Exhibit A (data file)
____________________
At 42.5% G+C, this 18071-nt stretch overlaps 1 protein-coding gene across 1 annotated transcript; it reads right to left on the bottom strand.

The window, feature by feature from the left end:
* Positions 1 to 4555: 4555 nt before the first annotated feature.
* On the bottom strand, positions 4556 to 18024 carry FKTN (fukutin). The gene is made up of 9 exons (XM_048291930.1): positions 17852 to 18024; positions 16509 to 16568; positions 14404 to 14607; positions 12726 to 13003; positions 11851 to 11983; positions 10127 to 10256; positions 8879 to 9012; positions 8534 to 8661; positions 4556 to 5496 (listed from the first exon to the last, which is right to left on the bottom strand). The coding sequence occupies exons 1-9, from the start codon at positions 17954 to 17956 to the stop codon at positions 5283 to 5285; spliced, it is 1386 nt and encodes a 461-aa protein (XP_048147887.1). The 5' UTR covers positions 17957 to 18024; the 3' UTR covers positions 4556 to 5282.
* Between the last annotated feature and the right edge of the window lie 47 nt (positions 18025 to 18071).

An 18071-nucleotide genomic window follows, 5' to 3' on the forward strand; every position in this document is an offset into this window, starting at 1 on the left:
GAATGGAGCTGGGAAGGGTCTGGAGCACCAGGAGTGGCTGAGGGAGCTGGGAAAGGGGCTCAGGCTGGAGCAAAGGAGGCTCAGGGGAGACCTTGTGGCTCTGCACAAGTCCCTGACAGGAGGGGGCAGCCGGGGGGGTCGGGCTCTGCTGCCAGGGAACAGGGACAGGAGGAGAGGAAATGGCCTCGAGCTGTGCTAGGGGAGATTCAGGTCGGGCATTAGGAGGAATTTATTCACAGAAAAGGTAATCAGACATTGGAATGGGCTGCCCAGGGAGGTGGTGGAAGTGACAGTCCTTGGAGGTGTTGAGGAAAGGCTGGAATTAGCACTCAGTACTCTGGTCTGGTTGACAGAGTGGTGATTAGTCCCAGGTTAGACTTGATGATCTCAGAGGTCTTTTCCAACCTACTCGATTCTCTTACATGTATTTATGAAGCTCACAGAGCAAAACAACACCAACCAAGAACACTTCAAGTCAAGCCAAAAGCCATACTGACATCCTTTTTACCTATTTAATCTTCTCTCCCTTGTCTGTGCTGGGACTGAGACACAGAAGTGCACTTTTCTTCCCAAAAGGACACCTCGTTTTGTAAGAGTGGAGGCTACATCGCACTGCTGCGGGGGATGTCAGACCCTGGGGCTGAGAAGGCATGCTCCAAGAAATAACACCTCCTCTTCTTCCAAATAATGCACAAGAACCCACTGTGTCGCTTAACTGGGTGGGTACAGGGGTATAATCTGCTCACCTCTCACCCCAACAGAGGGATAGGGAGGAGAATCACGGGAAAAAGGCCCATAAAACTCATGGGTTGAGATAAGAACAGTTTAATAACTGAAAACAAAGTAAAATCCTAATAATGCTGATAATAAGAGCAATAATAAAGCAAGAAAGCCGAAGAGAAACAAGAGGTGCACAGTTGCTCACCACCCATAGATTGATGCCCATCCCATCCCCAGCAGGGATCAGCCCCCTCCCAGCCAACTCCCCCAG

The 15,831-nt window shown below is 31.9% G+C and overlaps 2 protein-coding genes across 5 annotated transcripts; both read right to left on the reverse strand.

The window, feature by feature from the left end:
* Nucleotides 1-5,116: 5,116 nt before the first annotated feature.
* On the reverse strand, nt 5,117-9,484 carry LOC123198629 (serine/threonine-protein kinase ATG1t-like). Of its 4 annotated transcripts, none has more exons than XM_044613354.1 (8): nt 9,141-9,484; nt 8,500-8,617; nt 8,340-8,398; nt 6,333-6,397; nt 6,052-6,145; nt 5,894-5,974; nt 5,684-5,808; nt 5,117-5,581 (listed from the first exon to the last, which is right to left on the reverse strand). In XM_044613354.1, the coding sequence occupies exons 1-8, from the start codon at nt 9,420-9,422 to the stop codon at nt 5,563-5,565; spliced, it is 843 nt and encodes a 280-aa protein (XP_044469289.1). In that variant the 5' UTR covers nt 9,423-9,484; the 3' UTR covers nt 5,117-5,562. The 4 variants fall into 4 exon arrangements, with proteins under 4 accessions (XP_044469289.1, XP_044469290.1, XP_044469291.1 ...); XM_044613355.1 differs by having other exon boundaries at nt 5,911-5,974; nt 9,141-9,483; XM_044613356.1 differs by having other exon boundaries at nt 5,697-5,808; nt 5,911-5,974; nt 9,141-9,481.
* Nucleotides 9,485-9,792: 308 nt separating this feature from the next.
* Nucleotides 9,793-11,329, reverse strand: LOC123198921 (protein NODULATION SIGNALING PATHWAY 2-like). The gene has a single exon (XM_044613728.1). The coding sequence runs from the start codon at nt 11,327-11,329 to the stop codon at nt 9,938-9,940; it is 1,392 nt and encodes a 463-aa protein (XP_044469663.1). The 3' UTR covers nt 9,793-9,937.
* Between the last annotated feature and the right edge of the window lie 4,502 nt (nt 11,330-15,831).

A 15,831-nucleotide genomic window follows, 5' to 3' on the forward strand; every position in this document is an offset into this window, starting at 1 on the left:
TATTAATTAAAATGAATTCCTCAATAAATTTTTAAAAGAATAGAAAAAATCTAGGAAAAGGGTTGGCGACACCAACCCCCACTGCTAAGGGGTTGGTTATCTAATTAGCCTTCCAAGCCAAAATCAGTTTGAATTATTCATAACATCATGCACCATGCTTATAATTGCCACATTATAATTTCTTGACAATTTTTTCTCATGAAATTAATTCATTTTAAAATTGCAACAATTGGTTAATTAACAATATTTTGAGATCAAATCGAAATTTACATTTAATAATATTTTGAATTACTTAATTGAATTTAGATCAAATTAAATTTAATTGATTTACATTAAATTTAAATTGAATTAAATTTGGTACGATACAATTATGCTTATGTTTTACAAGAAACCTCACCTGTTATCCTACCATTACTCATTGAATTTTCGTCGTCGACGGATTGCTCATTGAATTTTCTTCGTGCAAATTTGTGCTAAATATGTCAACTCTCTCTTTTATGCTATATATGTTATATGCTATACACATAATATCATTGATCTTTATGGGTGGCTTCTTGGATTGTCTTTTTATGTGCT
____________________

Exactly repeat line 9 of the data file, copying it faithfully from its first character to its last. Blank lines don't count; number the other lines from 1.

The window, feature by feature from the left end: